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Uganda: Government Increases Judges' Salary


The Ugandan government has given judges a 78 percent salary increase, making them some of the country’s highly paid government officials. The judges’ salary increase comes at a time that the government says it cannot meet the demands of striking lecturers at the country’s prestigious Makerere University for salary increases.

Nsaba Buturo is Uganda’s former minister of information and now minister for ethics and integrity in government. He said there is a reason behind the government's decision to give the judges a 78 percent salary increase.

“The intention of government is to strengthen the arm that deals with government issues such as corruption. We realize that we have been weak in those areas, and it is the only way to attract more judges, or rather more personnel and also give motivation to those who are already employed. That is the way to go,” Buturo said.

Buturo said there is no contradiction between the government’s decision to increase judges’ salary while at the same time it refuses to do the same for striking university lecturers.

“It’s one issue at the time. We do recognize that the Makerere lecturers do have a point, but of course our resources do not allow. And we have made a promise that as soon as conditions do permit, they will also be attended to. The fact of the matter is that there are so many employees who would want to see an increase in their salary,” Buturo said.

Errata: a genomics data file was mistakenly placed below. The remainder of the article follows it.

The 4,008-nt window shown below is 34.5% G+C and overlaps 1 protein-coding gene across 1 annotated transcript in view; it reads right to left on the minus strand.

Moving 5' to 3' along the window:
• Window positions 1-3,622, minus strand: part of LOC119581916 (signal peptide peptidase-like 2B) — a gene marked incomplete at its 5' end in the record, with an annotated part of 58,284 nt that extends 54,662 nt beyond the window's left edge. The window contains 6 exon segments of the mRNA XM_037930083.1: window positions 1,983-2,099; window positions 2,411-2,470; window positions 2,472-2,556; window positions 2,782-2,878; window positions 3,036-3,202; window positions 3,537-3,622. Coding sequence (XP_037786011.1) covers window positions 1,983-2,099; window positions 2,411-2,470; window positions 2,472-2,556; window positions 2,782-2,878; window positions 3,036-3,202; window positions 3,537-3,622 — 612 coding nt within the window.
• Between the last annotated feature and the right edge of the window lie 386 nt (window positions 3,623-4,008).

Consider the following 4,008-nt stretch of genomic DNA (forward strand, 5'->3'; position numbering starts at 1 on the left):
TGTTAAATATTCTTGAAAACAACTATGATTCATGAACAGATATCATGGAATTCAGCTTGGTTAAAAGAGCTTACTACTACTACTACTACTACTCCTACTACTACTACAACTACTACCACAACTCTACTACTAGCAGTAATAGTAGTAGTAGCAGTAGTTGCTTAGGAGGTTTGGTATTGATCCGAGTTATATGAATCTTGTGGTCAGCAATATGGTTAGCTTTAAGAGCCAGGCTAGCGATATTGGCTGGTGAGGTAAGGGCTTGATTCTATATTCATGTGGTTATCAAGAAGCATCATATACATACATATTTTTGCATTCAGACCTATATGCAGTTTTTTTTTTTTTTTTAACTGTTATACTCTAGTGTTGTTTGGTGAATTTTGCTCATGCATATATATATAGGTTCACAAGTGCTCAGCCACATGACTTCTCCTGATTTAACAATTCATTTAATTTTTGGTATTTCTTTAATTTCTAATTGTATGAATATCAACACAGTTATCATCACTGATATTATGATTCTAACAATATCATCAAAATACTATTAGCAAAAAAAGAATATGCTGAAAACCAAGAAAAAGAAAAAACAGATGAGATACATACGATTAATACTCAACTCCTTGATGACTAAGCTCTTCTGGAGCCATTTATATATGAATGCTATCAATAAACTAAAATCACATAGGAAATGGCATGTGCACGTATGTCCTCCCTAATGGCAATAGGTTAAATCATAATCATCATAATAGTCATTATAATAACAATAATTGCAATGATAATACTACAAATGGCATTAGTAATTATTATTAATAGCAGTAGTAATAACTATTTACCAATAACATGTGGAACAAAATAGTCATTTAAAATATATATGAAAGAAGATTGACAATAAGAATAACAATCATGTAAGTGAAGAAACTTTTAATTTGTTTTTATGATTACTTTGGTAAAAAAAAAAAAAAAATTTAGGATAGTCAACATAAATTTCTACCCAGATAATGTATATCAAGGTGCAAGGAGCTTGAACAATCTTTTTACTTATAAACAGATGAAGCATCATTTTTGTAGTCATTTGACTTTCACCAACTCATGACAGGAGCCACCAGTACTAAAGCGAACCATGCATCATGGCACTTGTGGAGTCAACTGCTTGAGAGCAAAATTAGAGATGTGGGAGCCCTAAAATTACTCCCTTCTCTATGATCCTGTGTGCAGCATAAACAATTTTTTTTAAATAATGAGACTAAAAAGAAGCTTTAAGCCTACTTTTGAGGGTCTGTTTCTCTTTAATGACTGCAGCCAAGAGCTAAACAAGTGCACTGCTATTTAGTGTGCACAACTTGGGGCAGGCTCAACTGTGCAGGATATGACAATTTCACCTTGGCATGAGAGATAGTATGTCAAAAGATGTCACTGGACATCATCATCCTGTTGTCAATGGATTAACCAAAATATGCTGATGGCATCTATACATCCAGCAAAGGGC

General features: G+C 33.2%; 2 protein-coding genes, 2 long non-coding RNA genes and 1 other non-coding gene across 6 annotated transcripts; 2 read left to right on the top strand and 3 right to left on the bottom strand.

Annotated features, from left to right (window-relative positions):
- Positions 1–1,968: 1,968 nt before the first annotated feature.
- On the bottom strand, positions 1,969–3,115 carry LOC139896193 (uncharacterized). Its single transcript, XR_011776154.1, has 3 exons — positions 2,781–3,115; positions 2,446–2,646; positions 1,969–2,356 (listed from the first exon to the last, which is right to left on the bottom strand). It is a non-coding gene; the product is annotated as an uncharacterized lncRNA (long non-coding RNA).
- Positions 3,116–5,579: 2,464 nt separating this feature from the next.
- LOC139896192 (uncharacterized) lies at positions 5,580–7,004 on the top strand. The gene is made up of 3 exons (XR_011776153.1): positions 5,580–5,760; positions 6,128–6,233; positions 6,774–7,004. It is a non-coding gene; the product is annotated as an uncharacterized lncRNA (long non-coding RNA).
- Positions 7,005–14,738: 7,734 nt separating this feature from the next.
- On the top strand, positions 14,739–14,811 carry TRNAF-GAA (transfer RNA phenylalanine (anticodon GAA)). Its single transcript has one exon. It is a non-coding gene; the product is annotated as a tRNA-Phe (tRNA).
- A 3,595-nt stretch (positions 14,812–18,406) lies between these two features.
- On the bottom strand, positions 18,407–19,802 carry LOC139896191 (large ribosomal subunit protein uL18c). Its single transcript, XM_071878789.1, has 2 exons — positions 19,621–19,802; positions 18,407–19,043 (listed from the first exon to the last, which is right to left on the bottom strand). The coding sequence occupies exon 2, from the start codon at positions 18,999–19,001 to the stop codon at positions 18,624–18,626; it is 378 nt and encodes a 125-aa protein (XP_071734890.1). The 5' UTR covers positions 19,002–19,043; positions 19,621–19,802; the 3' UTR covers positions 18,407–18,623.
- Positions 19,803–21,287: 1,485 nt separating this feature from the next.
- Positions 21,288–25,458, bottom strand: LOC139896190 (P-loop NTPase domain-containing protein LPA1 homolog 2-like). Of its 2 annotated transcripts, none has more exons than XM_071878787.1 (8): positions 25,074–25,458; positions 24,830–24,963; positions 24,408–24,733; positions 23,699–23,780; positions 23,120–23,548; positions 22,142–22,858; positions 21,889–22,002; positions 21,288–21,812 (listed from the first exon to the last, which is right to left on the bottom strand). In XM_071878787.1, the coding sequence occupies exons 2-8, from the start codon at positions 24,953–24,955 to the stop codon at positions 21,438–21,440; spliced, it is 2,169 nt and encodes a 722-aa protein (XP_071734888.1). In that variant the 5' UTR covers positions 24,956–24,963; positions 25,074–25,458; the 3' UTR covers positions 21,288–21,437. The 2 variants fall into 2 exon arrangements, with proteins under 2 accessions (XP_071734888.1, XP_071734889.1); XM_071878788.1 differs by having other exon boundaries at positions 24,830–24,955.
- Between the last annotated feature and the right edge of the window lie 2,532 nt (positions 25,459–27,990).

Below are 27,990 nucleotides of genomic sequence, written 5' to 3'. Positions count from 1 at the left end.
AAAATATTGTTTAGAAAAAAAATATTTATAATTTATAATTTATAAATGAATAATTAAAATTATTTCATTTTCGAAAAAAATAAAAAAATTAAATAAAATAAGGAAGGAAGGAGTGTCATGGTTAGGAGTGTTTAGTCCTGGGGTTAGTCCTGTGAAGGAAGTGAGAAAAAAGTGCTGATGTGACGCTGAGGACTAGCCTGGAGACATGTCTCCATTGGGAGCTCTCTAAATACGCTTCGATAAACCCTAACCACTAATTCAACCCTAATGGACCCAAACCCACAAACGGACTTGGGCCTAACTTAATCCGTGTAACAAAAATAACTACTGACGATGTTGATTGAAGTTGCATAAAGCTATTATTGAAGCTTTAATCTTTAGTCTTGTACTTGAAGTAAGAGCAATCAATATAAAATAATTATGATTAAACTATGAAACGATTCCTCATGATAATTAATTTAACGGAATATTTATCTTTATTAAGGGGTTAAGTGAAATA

He dismissed suggestions by some that the Ugandan government raised the judges’ salary as a reward because the judges regularly ruled in the government’s favor.

“And those are the same people who say that we are ignoring judges if we didn’t recognize how thankful they are in the improvement of government in our land. This is a deliberate plan that we have had for so many years, and we are dealing with case-by-case approach. Others will be attended to as our economy continues to improve,” Buturo said.

Buturo also rejects accusations by Makerere University students that the Ugandan government does not value education.

“We recognize that lecturers and education generally is a very important sector we must invest in, and really if you are here you will see that we have made tremendous expansion in education, and we are continuing to do so. We intend to of course look after the welfare of those in the sector. We have given assurances that when resources do permit, they will be attended to,” Buturo said.

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